By Deborah Goonan, Independent American Communities
Despite the existence of Nevada’s Real Estate Division (NRED), homeowners are in a crucial fight for their rights, especially if they own property in an Association Governed Community.
This week alone, there have been two reports of outrageous HOA abuse.
Darcy Spears of KTNV Channel 13, known for her “HOA Hall of Shame” investigative series, reports on the combined problems of squatters and the practice of HOAs punishing property owners with excessive fines.
According to the report, linked below, after purchasing a home in Southern Highlands, Terrance Flowers moved his family to Florida a few years ago, and put his Nevada home on the market. But squatters moved into his vacant home and trashed it.
That prompted the HOA to issue multiple violation notices to Flowers, and resulted in weekly fines beginning in October 2014. Flowers says that by the time he realized that his two HOAs (sub-association Solaro and master association Southern Highlands) were charging him for damages done by the squatters, his property had racked up a lien of almost $112,000. The homeowner had to temporarily move back to Nevada to appear in court to evict the squatters, and file claims with his insurance company for repairs to his home.
But, in the meantime, at least three sale agreements have been cancelled, when cash buyers learned of the exorbitant HOA fees – now approaching $158,000.
Flowers cannot seem to get an accurate accounting of his massive HOA fees. And his Realtor says that, up until this point, neither HOA, managed by Olympia Management Services (OMS), has been willing to negotiate a settlement on the lien, so that Flowers can sell his home and move on with his life.
You would think that the HOA would want to facilitate a sale to owners who will take care of the property, rather than thwart a sale and make the home a target for more squatters.
Interesting fact about OMS: it is a developer-owned management company, created in 2006, to manage Southern Highlands.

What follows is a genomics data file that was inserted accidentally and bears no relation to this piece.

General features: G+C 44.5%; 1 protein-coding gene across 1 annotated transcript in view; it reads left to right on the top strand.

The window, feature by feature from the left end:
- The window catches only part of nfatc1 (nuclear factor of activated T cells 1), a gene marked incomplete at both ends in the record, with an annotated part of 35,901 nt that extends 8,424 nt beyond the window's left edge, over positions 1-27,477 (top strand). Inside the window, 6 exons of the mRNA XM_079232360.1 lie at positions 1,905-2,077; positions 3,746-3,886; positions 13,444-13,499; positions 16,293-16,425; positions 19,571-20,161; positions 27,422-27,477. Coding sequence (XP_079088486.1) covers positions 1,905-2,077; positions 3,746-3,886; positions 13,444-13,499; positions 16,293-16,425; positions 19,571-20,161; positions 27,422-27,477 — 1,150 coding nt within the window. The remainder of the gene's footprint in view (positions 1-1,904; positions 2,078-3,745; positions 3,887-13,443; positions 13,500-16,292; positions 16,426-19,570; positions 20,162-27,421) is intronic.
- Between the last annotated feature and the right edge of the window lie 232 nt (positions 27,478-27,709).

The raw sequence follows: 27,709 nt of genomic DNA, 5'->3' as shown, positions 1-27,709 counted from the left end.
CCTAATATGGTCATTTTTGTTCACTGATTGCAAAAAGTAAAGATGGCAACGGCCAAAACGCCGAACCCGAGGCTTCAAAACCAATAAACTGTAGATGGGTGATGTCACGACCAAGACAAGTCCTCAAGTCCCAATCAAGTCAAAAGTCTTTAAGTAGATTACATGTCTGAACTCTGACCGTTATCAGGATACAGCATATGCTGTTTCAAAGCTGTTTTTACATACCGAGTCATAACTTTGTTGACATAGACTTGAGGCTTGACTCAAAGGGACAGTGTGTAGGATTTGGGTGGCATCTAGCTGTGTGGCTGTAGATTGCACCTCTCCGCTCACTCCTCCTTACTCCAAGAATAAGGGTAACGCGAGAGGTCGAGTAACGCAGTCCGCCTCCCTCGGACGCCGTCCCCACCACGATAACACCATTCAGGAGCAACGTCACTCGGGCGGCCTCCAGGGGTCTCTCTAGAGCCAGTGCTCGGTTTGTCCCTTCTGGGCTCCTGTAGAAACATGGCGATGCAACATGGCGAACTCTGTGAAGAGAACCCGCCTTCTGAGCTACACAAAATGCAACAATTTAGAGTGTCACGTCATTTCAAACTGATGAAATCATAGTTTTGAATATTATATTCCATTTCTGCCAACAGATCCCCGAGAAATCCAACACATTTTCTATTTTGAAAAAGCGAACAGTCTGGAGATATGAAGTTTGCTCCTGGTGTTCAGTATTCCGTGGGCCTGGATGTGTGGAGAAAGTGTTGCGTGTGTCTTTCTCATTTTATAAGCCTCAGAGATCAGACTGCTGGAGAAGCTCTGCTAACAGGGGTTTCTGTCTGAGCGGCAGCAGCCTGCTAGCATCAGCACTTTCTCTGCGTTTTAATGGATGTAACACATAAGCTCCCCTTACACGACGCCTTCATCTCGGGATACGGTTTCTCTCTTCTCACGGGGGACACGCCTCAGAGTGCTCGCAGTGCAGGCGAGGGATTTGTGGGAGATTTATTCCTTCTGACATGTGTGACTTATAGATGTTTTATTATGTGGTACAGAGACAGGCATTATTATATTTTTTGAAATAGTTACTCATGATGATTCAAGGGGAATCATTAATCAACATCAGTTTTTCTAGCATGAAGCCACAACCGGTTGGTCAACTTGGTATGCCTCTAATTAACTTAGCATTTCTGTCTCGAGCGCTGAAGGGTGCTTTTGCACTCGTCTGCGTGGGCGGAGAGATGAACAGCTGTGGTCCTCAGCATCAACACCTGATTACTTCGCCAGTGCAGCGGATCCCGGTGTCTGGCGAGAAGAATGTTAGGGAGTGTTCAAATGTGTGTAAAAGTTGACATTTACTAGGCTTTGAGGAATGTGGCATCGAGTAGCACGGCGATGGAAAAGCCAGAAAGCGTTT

Here’s the report from Darcy Spears. Hopefully, the HOAs will now negotiate a fair settlement with Flowers.
13: Extreme HOA fines prevent home sale
10:45 PM, Feb 3, 2017
11:29 PM, Feb 3, 2017
LAS VEGAS (KTNV) –
It’s HOA Hall of Shame meets Squatter Spotters. Contact 13 found a pair of homeowners associations that are adding to our valley’s squatter problem by holding a house and homeowner hostage to extreme fines.
Terrance Flowers put his Southern Highlands home on the market when he moved his family to Florida. And it wasn’t long before squatters broke in.
“They damaged all of the doors,” Flowers says as he showed us his property. “They took the pool equipment apart.”
Flowers upended his life for a temporary move back to Las Vegas to confront the squatters.
“They asked me, ‘Who was I?’ And I told them, ‘I’m the owner of the house.’ And they said, ‘Well, we stay here now’ and slammed the door.”
He had to go through a formal eviction process to get them out and file a claim with his insurance company to repair the damage.
“The squatters took the doorbells.”
Flowers put the house back up for sale and returned to his family on the east coast.
But then it came to a screeching halt.
“I have no clue. The house was sold three times. Cash offers. And it just blew my mind … how all of a sudden the sale is no good.”
Turns out, fines from his HOAs were stopping the sales. They were coming from both Solaro, the sub-association, and master association Southern Highlands.
The fines are for violations such as missing shrubs, dead trees and weeds, even the driveway gate, which the squatters destroyed.
“The HOA started fining me every week for that,” Flowers says.